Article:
"Let books be your dining table, / And you shall be full of delights. / Let them be your
And you shall sleep restful nights" (St. Ephraim the Syrian).

Friday, March 9, 2012

Theophilus of Edessa

Thanks to the work of such as Sidney Griffith and others, we are increasingly aware of how influential Christians, especially Christian scholars, were in the opening centuries of the new Islamic empire, and how much of Islamic culture is in fact derivative of an aboriginal Christian culture. Along comes a new translation of an ancient scholar's works that furthers our understanding of all this: Robert G. Hoyland, trans, Theophilus of Edessa's Chronicle: And the Circulation of Historical Knowledge in Late Antiquity and Early Islam (Liverpool University Press, 2011), 224pp.

About this book the publisher tells us:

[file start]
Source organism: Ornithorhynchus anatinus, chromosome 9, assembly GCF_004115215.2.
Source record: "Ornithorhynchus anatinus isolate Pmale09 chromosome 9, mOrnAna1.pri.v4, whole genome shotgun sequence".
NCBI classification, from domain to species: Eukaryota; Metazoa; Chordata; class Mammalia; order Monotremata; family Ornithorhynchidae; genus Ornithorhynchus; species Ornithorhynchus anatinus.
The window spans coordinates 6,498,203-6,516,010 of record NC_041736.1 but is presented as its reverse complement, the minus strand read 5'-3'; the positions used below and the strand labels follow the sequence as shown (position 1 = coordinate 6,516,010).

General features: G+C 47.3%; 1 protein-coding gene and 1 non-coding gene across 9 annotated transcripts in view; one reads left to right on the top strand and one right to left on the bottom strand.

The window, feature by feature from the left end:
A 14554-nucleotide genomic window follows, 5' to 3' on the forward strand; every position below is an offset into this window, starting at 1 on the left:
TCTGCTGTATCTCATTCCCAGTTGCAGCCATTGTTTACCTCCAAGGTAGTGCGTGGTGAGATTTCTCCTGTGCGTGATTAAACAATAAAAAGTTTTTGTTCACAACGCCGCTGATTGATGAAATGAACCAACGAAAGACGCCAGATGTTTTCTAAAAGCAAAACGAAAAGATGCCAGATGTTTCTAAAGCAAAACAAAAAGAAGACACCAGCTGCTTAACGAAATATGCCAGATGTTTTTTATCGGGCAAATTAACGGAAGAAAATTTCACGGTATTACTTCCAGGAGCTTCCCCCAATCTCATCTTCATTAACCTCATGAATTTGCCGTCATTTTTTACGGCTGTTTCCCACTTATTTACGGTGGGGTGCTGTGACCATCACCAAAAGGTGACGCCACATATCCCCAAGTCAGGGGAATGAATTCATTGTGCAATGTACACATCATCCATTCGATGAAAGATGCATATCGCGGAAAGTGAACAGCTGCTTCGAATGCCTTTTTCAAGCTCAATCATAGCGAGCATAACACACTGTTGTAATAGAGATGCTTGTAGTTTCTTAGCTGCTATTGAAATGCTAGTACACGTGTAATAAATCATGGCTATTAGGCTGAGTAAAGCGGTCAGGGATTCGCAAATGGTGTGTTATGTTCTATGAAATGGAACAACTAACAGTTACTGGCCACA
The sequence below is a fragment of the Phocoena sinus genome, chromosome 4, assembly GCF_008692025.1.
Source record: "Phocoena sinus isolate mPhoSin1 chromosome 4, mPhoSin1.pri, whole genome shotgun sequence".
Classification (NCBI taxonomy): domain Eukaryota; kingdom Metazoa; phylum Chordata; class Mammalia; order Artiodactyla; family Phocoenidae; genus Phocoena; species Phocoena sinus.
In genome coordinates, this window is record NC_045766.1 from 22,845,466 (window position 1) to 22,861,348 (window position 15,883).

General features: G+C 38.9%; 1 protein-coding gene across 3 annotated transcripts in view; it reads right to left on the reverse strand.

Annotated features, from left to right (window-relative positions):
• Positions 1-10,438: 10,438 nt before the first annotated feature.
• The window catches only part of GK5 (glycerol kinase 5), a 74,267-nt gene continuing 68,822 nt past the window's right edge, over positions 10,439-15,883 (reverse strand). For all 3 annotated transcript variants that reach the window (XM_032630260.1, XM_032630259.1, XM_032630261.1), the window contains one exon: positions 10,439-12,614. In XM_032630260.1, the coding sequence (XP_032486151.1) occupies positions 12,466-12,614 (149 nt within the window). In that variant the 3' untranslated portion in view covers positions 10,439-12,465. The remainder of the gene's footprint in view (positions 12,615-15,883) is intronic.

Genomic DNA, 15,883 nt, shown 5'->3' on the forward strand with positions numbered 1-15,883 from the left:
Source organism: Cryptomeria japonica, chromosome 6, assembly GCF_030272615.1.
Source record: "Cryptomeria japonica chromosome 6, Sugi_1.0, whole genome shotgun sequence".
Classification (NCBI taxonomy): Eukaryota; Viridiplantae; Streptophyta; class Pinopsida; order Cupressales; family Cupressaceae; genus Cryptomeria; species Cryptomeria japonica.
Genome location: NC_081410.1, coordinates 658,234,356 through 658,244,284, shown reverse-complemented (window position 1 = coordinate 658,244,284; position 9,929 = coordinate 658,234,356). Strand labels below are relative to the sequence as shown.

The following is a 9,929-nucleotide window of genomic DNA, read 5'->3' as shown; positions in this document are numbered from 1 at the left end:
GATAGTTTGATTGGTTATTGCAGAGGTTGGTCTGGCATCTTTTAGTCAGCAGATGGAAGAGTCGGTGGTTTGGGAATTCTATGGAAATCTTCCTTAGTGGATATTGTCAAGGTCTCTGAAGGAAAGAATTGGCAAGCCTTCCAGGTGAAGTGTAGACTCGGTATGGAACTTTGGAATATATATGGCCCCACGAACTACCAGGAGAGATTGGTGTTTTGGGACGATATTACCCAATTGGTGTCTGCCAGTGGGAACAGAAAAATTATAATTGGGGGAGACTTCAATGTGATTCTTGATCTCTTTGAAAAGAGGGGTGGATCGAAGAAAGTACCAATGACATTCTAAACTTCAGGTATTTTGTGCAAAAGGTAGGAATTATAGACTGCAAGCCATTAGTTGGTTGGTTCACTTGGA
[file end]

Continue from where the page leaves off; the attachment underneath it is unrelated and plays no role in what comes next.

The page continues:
Theophilus of Edessa was a Greek astrologer and scholar in the court of the Muslim caliphs in the eighth century. Making use of his fluency in Greek, Syriac, and Arabic, he brought together historical sources from each language to comprise a single chronicle that charted world-changing events in the Near East from 590–750 CE, among them the Arab conquests, the rise to power of a Muslim Arab dynasty, and the last great war of antiquity, between Byzantium and Iran. Though no longer extant, Theophilus’s work is known from extensive citations by later historians, and Robert Hoyland has here collected and translated these citations to present the scope of the original text. Included are translations of four chronicles, several of which are being made available here for the first time to the English-language reader.

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